(removes mod hat, dons lover of small musical devices hat)
@strum, I understand your viewpoint, and how things are not meeting your criteria... but there are lots of market segments out there, different musicians, different needs.
lets remember, there are some great musicians producing great music with tools of much lower specs than axoloti , organelle or a.n.other ... its not the tools, its what they do with them.
thats not to say any of these meet your (or other musicians) requirements., e.g. Im sure many professional studios have exacting requirements, that mean they won't use these technologies.
But its probably fair to say, these products are not aimed at these markets.
as always, commercially there is a balancing act, which is where target market/price points become important...
you may be willing to pay (e.g.) $50 more for x,y,z... but how does that affect the rest of the target market? perhaps they are not. at which point its the manufacture (who takes the product/investment risk) who has to decide, what is IN and what is OUT.
Organelle - I also love, and actually regret that I dismissed it early on... (see my early comments in this thread)
although I recognised it then as a 'complete package', it wasn't until I got one, I really realised how important that was, and what it opened up.
Specs do not tell the whole story... with digital instruments, a lot is about the software that is run on them, you can write bad dsp algo at high sample rates/bit depths, and it will still alias/sound horrible.
similarly whilst I prefer an RTOS, if you are careful with non-RTOS they can still perform... which we already rely on for PC/Mac etc - but sure you have to be careful, and it depends on your needs.
as for Pure Data, again, Ive been relatively critical in other thread (search Pure Data), I do agree, I think generally the patching environment is not as good as Axoloti, and just has a more technical feel... (I think like Max is to say Reaktor).
also writing 'native objects' (aka externals) is no where near as easy as Axoloti.
however, there is no doubt its just as flexible as Axoloti, and has the benefit of 100's of externals that have been written for it... which cover just about everything ... also there is a reasonably large healthy community to help out.... and its cross platform, which aids patch development a lot.
overall i think PD is far from perfect, but like any tool, once you get to know it... its plenty powerful enough for the job. (and if your going to start doing powerful DSP, heavy lifting... your going to be writing it in C/C++, then the 'object wrapper' becomes largely irrelevant)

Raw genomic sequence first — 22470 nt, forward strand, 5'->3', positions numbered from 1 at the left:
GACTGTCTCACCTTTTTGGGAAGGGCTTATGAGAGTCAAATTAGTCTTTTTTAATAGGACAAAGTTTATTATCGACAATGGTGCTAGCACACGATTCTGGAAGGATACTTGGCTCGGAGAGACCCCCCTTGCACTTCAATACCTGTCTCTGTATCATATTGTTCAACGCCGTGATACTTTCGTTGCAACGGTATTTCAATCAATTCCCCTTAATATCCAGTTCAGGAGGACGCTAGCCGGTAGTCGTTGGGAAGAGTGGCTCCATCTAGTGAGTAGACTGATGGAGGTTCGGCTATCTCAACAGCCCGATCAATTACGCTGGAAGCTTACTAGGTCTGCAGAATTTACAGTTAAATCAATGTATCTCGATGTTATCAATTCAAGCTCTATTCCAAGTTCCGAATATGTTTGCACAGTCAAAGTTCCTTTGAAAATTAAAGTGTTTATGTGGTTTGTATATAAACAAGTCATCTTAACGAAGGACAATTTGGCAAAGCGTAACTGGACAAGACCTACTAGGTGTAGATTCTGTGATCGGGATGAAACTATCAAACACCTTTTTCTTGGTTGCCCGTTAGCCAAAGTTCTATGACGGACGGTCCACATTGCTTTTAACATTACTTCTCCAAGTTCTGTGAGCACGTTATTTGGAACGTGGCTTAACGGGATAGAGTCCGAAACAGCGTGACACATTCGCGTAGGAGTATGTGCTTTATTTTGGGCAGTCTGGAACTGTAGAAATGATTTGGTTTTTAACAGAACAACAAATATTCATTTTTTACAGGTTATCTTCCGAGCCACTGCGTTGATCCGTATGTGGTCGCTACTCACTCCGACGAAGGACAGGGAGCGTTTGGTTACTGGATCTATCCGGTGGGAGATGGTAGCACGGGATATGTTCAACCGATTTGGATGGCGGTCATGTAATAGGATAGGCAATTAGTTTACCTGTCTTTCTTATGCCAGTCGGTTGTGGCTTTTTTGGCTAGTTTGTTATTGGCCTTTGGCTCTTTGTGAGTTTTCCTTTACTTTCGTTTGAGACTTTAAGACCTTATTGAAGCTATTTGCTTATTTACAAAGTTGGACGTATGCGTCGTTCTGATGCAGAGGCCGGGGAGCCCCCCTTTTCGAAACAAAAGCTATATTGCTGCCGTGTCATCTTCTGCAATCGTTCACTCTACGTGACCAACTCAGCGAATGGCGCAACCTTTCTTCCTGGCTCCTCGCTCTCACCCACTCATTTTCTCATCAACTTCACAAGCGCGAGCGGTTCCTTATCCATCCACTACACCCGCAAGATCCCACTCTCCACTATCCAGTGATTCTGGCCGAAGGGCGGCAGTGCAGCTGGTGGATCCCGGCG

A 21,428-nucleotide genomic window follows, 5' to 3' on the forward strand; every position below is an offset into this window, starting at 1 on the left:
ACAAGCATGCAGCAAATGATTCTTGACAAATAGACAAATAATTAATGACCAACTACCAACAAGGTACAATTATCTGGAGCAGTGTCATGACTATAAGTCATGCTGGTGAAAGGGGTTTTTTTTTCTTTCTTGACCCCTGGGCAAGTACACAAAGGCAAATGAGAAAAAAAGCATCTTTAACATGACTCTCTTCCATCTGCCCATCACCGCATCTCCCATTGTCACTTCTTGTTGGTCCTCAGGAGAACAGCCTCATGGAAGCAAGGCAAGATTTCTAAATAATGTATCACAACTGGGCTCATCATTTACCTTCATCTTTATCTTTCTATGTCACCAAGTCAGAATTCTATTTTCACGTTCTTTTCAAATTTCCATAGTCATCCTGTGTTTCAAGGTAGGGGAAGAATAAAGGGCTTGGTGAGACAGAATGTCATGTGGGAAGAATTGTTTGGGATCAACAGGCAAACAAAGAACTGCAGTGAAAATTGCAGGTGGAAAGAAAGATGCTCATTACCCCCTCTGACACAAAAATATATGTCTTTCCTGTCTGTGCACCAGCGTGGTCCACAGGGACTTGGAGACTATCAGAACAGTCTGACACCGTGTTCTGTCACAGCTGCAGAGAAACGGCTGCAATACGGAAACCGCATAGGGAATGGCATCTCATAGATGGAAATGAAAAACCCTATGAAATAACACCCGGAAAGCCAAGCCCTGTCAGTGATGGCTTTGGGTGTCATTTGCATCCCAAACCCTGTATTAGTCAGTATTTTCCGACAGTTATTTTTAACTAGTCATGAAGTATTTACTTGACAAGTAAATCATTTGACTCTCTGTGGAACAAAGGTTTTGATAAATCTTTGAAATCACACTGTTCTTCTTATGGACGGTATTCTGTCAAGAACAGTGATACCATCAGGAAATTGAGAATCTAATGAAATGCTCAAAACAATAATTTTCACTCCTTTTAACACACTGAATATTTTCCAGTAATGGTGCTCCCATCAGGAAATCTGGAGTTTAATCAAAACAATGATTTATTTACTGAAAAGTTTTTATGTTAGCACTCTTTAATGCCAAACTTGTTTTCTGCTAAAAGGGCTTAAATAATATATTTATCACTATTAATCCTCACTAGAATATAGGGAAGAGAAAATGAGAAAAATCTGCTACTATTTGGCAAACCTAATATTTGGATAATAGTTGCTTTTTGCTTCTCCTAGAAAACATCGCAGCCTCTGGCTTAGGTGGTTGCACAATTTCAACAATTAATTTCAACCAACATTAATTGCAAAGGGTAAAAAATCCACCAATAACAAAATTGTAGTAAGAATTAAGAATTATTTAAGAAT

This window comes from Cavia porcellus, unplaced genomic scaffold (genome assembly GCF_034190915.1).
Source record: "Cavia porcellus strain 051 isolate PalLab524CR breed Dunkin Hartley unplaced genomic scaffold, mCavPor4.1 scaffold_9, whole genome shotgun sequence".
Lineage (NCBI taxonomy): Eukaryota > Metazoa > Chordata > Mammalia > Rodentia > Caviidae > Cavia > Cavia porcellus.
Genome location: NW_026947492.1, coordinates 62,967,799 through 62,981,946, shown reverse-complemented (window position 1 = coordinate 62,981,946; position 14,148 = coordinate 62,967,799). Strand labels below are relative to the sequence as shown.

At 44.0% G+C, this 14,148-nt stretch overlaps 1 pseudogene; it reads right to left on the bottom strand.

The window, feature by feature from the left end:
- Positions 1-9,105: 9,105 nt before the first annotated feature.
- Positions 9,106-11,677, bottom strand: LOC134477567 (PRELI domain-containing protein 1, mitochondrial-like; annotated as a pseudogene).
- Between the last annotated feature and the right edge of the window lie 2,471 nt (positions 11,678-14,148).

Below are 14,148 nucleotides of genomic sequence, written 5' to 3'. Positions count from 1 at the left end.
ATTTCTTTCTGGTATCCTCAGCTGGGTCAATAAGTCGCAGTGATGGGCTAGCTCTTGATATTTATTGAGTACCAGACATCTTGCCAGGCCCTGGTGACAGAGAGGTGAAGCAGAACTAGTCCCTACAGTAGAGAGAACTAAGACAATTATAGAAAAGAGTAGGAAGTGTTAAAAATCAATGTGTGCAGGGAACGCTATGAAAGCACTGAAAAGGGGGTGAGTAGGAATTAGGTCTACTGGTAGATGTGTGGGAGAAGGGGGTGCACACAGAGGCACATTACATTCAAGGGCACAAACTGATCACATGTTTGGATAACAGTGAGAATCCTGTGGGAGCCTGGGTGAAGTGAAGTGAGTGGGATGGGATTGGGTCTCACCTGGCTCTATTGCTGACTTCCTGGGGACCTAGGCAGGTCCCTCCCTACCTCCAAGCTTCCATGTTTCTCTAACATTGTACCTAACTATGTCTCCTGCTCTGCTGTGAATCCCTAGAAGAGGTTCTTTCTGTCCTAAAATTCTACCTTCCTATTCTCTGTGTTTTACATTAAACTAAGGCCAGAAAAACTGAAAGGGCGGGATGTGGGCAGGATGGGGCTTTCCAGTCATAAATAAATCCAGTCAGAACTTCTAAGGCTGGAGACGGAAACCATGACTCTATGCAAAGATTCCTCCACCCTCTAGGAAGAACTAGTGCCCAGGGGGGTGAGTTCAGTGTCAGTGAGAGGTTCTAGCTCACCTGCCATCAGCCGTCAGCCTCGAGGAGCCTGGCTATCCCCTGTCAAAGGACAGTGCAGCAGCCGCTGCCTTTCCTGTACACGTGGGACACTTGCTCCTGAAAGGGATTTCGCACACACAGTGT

the other options are:
Bela... this might work for you, certainly its got an RTOS ( IF you are careful with software), and low latency.
however, the software/support etc, I personally don't think matches Axoloti. It gives lots of choices, but then leaves you to find the right route , perfect for low level guys (Ive got 3 ) , but not so great for beginners.
I personally thing its target market is instrument makers.
(see other Bela thread in Lounge, and discuss further there)
rPI3 + PiSound... the rPI needs a sound card, and I like the PI Sound to give me that, in a compact format.
(there are other soundcards around though, e.g. hifi berry, but pi sound gives you gain controls and midi din)
but its using a RTOS, so for instrument making, latency might play a factor...
also, whilst theres a bit of a music making community with the rPI, its a bit sparse, so again, it tends to feel like your doing it on your... again, cool if your into low level stuff, but not so great if you just want to plug in, patch and make music.
(see other rPI thread in Lounge, and discuss further there)
other options are things like Mod DUO, OWL ... which Ive not had hands on experience with, but might be worth exploring.
as for other technologies, I suspect in this sub-$1000 range your going to find it hard to get what you want, perhaps look at the old Nord G2 , or Kyma ($$$$)
anyways, they all have their strengths/weaknesses... there markets... either with limited budgets, limited time, limited experience... I encourage/support them all, the more options out there, the more likely we will get better derivatives in the future.
anyway, I hope you find what your looking for.